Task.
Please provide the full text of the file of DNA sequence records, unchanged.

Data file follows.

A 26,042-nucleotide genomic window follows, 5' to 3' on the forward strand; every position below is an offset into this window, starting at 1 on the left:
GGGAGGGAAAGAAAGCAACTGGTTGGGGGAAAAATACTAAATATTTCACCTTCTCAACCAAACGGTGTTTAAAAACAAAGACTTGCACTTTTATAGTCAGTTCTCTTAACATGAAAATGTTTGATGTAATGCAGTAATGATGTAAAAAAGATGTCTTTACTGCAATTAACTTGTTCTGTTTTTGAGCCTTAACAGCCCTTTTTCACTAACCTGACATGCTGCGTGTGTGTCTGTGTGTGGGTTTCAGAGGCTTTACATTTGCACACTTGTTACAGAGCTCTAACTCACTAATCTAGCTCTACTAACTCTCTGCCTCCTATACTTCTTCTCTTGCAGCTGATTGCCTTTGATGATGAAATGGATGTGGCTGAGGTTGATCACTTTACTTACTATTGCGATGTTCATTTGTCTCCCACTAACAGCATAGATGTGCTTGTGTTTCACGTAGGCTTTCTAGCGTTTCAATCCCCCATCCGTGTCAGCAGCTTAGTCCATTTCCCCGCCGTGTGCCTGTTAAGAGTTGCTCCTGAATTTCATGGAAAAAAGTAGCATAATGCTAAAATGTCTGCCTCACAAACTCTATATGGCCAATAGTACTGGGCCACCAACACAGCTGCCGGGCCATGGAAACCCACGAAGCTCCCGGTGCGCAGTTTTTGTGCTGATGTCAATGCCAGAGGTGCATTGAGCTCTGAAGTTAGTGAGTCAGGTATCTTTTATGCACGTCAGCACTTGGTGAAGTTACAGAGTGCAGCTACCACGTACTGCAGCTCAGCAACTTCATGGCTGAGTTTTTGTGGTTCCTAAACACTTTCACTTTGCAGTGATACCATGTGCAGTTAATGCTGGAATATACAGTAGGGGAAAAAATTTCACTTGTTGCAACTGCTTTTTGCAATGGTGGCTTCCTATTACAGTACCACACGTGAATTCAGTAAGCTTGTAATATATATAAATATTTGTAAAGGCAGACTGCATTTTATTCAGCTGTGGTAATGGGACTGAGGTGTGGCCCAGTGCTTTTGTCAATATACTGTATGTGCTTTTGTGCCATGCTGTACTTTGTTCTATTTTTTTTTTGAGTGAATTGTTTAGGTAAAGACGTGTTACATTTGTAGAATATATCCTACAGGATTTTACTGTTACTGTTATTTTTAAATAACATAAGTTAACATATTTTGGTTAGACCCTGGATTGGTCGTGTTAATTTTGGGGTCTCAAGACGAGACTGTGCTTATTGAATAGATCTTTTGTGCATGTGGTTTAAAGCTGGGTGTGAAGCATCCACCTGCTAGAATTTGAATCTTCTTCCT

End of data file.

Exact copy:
A 26,042-nucleotide genomic window follows, 5' to 3' on the forward strand; every position below is an offset into this window, starting at 1 on the left:
GGGAGGGAAAGAAAGCAACTGGTTGGGGGAAAAATACTAAATATTTCACCTTCTCAACCAAACGGTGTTTAAAAACAAAGACTTGCACTTTTATAGTCAGTTCTCTTAACATGAAAATGTTTGATGTAATGCAGTAATGATGTAAAAAAGATGTCTTTACTGCAATTAACTTGTTCTGTTTTTGAGCCTTAACAGCCCTTTTTCACTAACCTGACATGCTGCGTGTGTGTCTGTGTGTGGGTTTCAGAGGCTTTACATTTGCACACTTGTTACAGAGCTCTAACTCACTAATCTAGCTCTACTAACTCTCTGCCTCCTATACTTCTTCTCTTGCAGCTGATTGCCTTTGATGATGAAATGGATGTGGCTGAGGTTGATCACTTTACTTACTATTGCGATGTTCATTTGTCTCCCACTAACAGCATAGATGTGCTTGTGTTTCACGTAGGCTTTCTAGCGTTTCAATCCCCCATCCGTGTCAGCAGCTTAGTCCATTTCCCCGCCGTGTGCCTGTTAAGAGTTGCTCCTGAATTTCATGGAAAAAAGTAGCATAATGCTAAAATGTCTGCCTCACAAACTCTATATGGCCAATAGTACTGGGCCACCAACACAGCTGCCGGGCCATGGAAACCCACGAAGCTCCCGGTGCGCAGTTTTTGTGCTGATGTCAATGCCAGAGGTGCATTGAGCTCTGAAGTTAGTGAGTCAGGTATCTTTTATGCACGTCAGCACTTGGTGAAGTTACAGAGTGCAGCTACCACGTACTGCAGCTCAGCAACTTCATGGCTGAGTTTTTGTGGTTCCTAAACACTTTCACTTTGCAGTGATACCATGTGCAGTTAATGCTGGAATATACAGTAGGGGAAAAAATTTCACTTGTTGCAACTGCTTTTTGCAATGGTGGCTTCCTATTACAGTACCACACGTGAATTCAGTAAGCTTGTAATATATATAAATATTTGTAAAGGCAGACTGCATTTTATTCAGCTGTGGTAATGGGACTGAGGTGTGGCCCAGTGCTTTTGTCAATATACTGTATGTGCTTTTGTGCCATGCTGTACTTTGTTCTATTTTTTTTTTGAGTGAATTGTTTAGGTAAAGACGTGTTACATTTGTAGAATATATCCTACAGGATTTTACTGTTACTGTTATTTTTAAATAACATAAGTTAACATATTTTGGTTAGACCCTGGATTGGTCGTGTTAATTTTGGGGTCTCAAGACGAGACTGTGCTTATTGAATAGATCTTTTGTGCATGTGGTTTAAAGCTGGGTGTGAAGCATCCACCTGCTAGAATTTGAATCTTCTTCCT